Agrarian life is often painted as a simpler, uncomplicated way to spend your days, but it turns out even that symbol of the heartland, the tractor, is now just another reminder that our fate is often not in our hands.
Modern tractors, according to a National Public Radio report, are now just one more device that contains proprietary software and high-tech gadgetry as necessary as the tractor’s engine in getting the job done. While farmers are free to fiddle with the mechanical aspects of the machinery, they aren’t supposed to fool with the software, such as the GPS that allows combines to guide themselves during the harvest. Tractor OEMs put up electronic partitions to keep software functions of new tractors, which can cost hundreds of thousands of dollars, under their control.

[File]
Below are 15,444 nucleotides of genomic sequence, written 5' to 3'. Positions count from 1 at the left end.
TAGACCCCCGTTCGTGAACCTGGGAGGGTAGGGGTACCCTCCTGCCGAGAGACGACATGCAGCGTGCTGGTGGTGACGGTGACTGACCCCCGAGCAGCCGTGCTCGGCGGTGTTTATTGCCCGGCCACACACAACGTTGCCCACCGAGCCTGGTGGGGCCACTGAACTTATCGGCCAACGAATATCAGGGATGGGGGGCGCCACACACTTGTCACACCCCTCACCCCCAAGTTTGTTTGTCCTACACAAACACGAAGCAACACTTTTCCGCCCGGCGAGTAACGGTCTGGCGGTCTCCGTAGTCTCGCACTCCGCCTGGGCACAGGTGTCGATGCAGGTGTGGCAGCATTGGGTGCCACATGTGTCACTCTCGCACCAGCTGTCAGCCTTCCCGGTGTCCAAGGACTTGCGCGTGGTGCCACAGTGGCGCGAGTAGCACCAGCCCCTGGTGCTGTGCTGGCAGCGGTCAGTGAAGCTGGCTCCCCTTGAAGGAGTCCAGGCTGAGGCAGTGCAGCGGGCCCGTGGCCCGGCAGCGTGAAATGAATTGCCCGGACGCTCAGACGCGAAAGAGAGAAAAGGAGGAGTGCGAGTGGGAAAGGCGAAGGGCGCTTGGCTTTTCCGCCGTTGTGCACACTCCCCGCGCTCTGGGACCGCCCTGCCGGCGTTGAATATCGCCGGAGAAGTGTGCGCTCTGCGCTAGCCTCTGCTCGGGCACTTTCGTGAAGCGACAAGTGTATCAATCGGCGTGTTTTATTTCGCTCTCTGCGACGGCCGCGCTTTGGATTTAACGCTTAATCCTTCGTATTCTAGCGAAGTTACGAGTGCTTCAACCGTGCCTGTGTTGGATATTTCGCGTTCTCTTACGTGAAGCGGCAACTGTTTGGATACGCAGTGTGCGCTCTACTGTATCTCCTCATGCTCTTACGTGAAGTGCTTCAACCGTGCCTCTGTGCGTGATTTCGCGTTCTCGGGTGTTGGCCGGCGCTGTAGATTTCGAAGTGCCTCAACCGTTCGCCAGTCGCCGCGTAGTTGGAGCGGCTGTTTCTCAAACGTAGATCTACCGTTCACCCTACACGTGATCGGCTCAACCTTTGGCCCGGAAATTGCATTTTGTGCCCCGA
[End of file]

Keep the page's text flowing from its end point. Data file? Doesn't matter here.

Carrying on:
According to the report, though, farmers are starting to try to find hacks and workarounds to fix tractors in which software programs have gone awry. As you might expect, their motivation is cost savings. Help can sometimes be found on the internet from other countries where it’s legal to fix your own tractor software.
Forcing farmers to break the rules because of the way the game is set up has motivated lawmakers in eight states to consider requiring manufacturers to sell repair software, not just for tractors but for other electronics-heavy appliances and devices as well.
Text by Dave Helms